Cumartesi, Şubat 10, 2007

The Nun

The Nun (France, 1966) * * * 1/2
D: Jacques Rivette

For the winter/spring semester, the UW's Cinematheque is hosting the touring retrospective on overlooked French master Jacques Rivette, most famous for Celine and Julie Go Boating--a through-the-looking-glass metaphysical comedy that I wrote about here. That film opened the retrospective, and the series continues each Saturday...but, alas, without Out 1, his 729-minute opus (I guess since they played the 450-minute Satantango last semester, they thought we needed a longer break from the marathon cinema sessions). The first in their Rivette series which I've been able to catch is The Nun, his ultra-controversial adaptation of the 18th century Denis Diderot novel about Catholic corruption.

There's a whole genre of late 18th to early 19th century novels about depraved Catholic clergy, in which Diderot's novel fits snugly, and at times, in watching this film, I was reminded of one of my favorite books that's right out of that genre, Matthew Lewis' The Monk, which is about the extreme lengths to which a monk is driven to satisfy his unrequited sexual desires for a young woman. Here is another potboiler, just as lurid. It is divided cleanly into three acts, the third being abbreviated. In the first, a teenager, Suzanne (Anna Karina, star of many Godard films), is being forced into a convent against her will, and she refuses to take her vows; this causes a scandal, but she is nevertheless compelled to join the convent or risk living on the streets, as her callous mother will cut her off from the family's savings. Her allegiance to a sympathetic mother superior is cut short when the woman dies, and the new mother superior quickly suspects her of trying to resentfully divide the nuns against her. In fact, Sister Suzanne is only trying to contact a lawyer to win her freedom from the convent, as she was coerced into taking her vows. When the mother superior learns the truth, life becomes a waking nightmare for Suzanne: she is deprived of linens and food, even a prayer book and her rosary, and locked in a cell. She begins to grow delirious, which leads the nuns to suspect her of being possessed by the devil. Her abuse in this convent is as much psychological as it is physical, and it's arresting to watch these seemingly innocent nuns coldly conspire against each other, finally turning Suzanne into the scapegoat for all their sins. ("She thinks she's Jesus," one of the nuns sneers at one point.)

In the second act, events become more interesting, and the film heads into Bunuel territory. Suzanne has failed to win her freedom, but at least, through the efforts of her lawyer, gained transfer to another convent. At first it seems she's acquired a paradise, by comparison to her old life. The mother superior appears to be delightfully frivolous, and lets Suzanne play her harpsichord and lead the nuns in a singalong love song. But something else is going on that only gradually reveals itself to Suzanne: at first it seems that the mother superior is using her favoritism toward Suzanne as a method of psychological warfare against one of the other sisters. But then the mother superior begins to flirt with Suzanne, and invites herself into her bed chamber in the middle of the night...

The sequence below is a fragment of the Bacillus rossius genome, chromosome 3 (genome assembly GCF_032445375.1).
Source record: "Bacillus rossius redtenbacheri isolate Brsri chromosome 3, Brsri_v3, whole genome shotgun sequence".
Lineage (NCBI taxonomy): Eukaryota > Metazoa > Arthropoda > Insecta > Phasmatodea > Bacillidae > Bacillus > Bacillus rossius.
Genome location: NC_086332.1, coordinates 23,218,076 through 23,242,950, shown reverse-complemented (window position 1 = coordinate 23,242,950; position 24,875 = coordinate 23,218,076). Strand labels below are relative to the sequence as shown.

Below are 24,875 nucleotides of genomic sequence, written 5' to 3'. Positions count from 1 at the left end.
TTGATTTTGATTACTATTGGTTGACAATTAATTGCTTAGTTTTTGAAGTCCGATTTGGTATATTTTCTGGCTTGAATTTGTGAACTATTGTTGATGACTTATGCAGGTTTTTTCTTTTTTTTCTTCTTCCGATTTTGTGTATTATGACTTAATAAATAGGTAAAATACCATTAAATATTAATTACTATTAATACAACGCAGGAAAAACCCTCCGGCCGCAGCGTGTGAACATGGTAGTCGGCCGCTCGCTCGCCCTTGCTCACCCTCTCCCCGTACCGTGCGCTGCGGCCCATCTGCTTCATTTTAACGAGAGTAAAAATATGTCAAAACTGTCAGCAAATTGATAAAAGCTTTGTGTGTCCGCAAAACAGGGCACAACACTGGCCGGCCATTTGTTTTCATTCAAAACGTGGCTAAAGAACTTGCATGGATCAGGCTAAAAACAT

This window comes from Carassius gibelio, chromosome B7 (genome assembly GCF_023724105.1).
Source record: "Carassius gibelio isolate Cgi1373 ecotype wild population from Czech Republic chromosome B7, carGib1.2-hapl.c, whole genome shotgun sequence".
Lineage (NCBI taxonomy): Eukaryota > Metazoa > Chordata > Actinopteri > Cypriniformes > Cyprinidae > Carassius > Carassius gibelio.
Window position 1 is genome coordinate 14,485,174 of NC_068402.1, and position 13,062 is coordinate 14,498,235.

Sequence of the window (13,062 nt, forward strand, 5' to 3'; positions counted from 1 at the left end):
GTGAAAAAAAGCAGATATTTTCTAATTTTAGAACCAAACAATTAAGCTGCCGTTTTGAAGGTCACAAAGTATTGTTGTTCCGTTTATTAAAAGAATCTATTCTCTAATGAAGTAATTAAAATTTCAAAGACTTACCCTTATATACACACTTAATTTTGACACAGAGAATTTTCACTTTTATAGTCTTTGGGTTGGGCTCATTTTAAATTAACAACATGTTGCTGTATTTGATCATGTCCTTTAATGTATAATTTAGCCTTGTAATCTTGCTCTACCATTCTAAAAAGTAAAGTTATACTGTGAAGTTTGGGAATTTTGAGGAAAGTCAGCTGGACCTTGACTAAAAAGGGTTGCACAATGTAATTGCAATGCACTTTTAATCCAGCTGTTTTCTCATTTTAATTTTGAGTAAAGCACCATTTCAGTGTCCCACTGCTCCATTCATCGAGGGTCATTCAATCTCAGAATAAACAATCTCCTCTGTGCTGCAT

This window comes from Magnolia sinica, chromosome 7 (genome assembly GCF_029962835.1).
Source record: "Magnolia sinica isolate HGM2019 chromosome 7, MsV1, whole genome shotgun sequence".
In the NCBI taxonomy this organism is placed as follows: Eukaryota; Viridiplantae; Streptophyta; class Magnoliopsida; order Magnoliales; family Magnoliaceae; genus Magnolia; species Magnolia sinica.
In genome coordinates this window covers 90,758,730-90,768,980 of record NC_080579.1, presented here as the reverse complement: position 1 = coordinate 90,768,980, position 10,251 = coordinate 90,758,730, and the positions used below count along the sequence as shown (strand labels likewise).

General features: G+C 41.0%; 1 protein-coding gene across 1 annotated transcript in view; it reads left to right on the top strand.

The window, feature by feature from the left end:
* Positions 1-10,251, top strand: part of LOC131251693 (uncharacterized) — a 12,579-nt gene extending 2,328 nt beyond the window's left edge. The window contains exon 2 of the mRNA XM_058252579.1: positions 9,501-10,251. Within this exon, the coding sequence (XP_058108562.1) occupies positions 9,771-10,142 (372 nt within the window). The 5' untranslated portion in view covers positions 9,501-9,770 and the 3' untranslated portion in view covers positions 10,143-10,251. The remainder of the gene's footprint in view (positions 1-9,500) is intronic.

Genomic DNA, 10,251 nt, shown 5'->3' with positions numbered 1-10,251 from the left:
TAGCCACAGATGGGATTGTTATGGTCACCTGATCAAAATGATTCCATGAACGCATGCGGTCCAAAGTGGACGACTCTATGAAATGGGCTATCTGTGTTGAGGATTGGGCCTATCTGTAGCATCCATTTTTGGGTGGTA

In the third act, Suzanne finally gains her freedom, only to discover, inevitably, that "society" offers as many prisons, in various guises. This plays out very quickly, as the pace of this rather long film suddenly picks up and skips ahead through time, underlining the black satire of the premise while rushing ahead toward a tragic conclusion, which isn't hard to predict. For all its obviousness, Rivette's film is magnificently subversive. Towards the end of the picture, the convents have been transformed from the expected stereotype of prayers, confessions, choir, and seclusion in silent rooms, into a dark labyrinth of sinister traps made of pride, vanity, jealousy, and lust. Typical of this 18th-century genre, the plot's sole purpose is to point out that those whom society has deemed the most pious prove invariably to be the most deeply corrupt. I get a kick out of this stuff. There's just something about the luridness of the story, the desperation of the characters, and the giddy breaking of taboos by the author. In this case, it was too much for the Minister of Information in France, who banned the film. It seems inevitable, since the lesbian lust of the second act isn't hinted at, but spelled out, underlined, and highlighted in bright yellow marker.

The film is rather drably shot--appropriately, given the milieu--and not at all stylish, like the films of Karina's then-husband, Godard. There are only brief flashes of an experimental, cacophanous score, and the odd jump-cut, to add a bit of interest here and there. But Rivette is keenly interested in the storytelling, which is never less than compelling, and Karina transfixes the audience, perfectly portraying the only character in the film who presents a resolute moral pillar. Given to suicidal inclinations, and sometimes hanging to sanity by a thread, she is nonetheless determined to keep her faith in God and do right by him--which, perversely, requires escaping the one place which is supposed to be closest to him. It's a potboiler, yes, but a brilliant one.

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